On Tuesday night, Republican presidential candidate John Kasich, the self-proclaimed “Prince of light and hope,” gave a completely crazy victory speech after taking Ohio. It was one of a kind and all-things-Kasich: sappy, Sunday-best preachy, and willfully fresh-off-the-farm naïve. Oh, and of course, it was still a heck of a lot easier to listen to than shrieking, divisive Hillary Clinton.
The kumbaya extravaganza started with a bang: a “peaceful protester” whom Kasich mentioned affectionately (of course) heckled the governor. But then Kasich graciously applauded Florida Senator Marco Rubio’s now-suspended campaign and got right down to business, incessantly asking “You know what?” to the crowd followed by an excessively emotional response.
Right from the jump, Kasich talked about nearly being moved to tears — the natural state in which he teeters.
“We went to a restaurant,” started Kasich. “We thought we could kinda sneak in and grab a quick meal and when we walked through the restaurant people started to cheer. My reaction was please don’t do that because you’re gonna make me cry.”
After bragging — rightfully so — about his state’s current $2 billion surplus and the additional jobs added during his tenure, the governor talked about serving a “meal of words.”
“I don’t know whether you can actually serve a meal of words, but I would like to go back to those credit rating agencies where they can learn to eat their words about doubting Ohio,” said the blissful governor.
After invoking his father’s former occupation, a mailman, which he is fond of doing, Kasich informed everyone to forget the polls, don’t listen to the pollsters (who all say he has no path to the nomination). Smart move.
“[I]n my mind eyes, it’s the need forget the politics, forget the pollsters, forget all the focus groups because you see, I represent you. And It is my job to look at these situations and these problems and to listen to you. And that it’s my job to go and fix them,” Kasich said. “[A]nd if that means at times I have to take some heat well then that’s just the price of leadership in America. Okay,” he added, essentially committing martyrdom.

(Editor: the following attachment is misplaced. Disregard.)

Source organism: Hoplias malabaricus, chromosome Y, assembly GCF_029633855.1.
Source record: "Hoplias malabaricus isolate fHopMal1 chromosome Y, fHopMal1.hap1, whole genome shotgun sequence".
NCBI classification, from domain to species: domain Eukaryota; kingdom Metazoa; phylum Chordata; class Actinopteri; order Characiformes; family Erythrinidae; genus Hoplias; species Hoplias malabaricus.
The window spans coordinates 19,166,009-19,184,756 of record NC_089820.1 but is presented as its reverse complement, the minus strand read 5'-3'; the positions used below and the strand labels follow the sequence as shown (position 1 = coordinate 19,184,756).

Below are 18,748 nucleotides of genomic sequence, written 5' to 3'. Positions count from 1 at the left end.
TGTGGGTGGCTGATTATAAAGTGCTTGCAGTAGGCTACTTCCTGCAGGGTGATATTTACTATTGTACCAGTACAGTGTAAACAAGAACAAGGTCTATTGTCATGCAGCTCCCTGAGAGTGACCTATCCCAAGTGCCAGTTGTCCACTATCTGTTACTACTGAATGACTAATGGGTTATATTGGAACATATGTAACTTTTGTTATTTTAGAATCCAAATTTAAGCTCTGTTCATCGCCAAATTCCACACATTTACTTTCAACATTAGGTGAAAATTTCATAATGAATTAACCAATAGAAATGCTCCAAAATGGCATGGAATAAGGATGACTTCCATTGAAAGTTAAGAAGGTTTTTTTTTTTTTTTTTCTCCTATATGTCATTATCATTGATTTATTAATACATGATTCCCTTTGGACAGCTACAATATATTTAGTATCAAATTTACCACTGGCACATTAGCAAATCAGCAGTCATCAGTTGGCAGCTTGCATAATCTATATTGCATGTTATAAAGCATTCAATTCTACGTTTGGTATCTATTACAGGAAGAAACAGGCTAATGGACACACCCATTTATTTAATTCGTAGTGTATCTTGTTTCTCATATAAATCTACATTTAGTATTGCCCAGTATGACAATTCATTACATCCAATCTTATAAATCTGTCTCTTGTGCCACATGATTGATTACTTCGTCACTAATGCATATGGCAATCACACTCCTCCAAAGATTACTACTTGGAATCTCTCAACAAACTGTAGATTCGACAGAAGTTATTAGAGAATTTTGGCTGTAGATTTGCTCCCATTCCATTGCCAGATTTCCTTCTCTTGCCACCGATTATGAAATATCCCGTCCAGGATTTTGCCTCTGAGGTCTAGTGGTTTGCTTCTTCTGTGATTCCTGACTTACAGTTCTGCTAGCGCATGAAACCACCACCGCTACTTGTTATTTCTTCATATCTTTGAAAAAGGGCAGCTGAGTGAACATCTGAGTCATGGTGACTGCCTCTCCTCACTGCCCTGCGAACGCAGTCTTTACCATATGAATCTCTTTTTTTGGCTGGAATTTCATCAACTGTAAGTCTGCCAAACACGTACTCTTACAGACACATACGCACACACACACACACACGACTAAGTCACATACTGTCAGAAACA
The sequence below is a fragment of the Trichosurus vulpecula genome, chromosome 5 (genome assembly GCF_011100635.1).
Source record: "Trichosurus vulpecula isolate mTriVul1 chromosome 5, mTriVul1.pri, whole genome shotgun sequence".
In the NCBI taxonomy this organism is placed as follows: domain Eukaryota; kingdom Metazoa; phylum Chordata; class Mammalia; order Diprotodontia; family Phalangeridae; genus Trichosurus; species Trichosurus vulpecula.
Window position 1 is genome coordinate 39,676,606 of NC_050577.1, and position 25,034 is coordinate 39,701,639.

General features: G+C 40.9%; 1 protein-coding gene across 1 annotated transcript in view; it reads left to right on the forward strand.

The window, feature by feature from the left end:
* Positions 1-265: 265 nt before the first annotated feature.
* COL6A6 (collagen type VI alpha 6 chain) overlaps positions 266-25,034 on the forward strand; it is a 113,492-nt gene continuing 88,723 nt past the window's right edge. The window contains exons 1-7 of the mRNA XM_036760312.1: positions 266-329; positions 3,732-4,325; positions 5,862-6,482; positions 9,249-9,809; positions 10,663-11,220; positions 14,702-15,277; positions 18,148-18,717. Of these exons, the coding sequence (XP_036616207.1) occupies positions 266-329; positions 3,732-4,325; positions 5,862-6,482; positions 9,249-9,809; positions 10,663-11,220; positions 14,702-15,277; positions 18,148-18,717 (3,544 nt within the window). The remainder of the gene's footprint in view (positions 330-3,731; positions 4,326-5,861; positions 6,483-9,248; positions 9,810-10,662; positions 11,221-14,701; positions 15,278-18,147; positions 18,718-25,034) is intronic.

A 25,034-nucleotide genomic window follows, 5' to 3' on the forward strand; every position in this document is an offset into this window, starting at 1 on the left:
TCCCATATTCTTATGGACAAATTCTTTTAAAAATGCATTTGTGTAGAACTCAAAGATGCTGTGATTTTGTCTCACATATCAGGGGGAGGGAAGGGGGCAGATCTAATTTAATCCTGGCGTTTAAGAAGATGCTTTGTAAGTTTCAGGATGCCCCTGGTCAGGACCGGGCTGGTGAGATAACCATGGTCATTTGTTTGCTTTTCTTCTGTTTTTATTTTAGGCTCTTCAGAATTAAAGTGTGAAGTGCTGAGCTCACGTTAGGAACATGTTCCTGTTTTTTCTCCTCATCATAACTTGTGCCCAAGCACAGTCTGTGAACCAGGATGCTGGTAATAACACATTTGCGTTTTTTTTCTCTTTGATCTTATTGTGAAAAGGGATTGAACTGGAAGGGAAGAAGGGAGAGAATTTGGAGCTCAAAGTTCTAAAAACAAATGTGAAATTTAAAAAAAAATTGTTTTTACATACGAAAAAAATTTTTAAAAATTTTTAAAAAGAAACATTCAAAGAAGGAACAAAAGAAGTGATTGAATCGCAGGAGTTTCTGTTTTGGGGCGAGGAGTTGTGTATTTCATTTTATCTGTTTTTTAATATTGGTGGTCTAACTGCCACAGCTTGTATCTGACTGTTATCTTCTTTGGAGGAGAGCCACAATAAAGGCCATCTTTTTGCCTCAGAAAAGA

Kasich then laid down a very well-received line by the audience, saying, “I will not take the low road to the highest office,” seemingly throwing a jab at frontrunner Donald Trump.
Morphing into Pastor Kasich, the governor invoked the Lord, teachers and nurses:
“You know the Lord’s made everybody here special. I’ve been telling people this all across the country. Nobody, sir, has ever been made like you before and no one will ever be like you again. And, young lady, you’re here at a moment in time, and your job is to find that purpose that you have; your job, is to live a life a little bit bigger than yourself; your job, is to be a center of healing, and justice and hope in whatever way we can. If we’re a schoolteacher, we give up money to change lives. If we’re a nurse, we work fifteen extra minutes when we’re dead on our feet because we want to assure a family that things are going to be okay.”
Kasich then spoke about the widow across the street and her dress that “she hasn’t worn in six months.” It was rather sweet, but yes, a little strange in the midst of political victory speech.
“And if we are a neighbor, that means, that widow who was married for fifty years, who no one calls anymore, you want to change the world? You take her to dinner on Saturday night, she’ll wear that dress she hasn’t worn in six months, I trust you, to do it.”
The Ohio governor closed his remarks with a reference to a “covered wagon” which he will apparently be riding in during the rest of his campaign.
“You know what?” started the governor, right on cue with his favorite rhetorical question. “I’m getting ready to rent a covered wagon. We’re gonna have a big sail, and have the wind blow us to the Rocky Mountains and over the mountains to California. But here’s what I want you to know, we’ve got one more trip around Ohio this coming fall where we will beat Hillary Clinton and I will become the president of the United States!” finished Kasich, in sheer delusion.
On the up-side, Kasich’s speech, although goofy, preachy and removed from reality, was uplifting and certainly a change of pace from this primary’s often needlessly nasty tone. And to the governor’s credit, he even slipped in an especially effective line for such a volatile election cycle in his “I will not take the low road to the highest office in the land” remark.
In closing, if Kasich stays in the presidential race, as he has insisted here, with no clear path to a majority of delegates, he will help Trump secure the nomination and cripple Texas Senator Ted Cruz’s chances. Depending on where you’re standing will effect which scenario you root for, but one thing remains: John Kasich’s father was a mailman.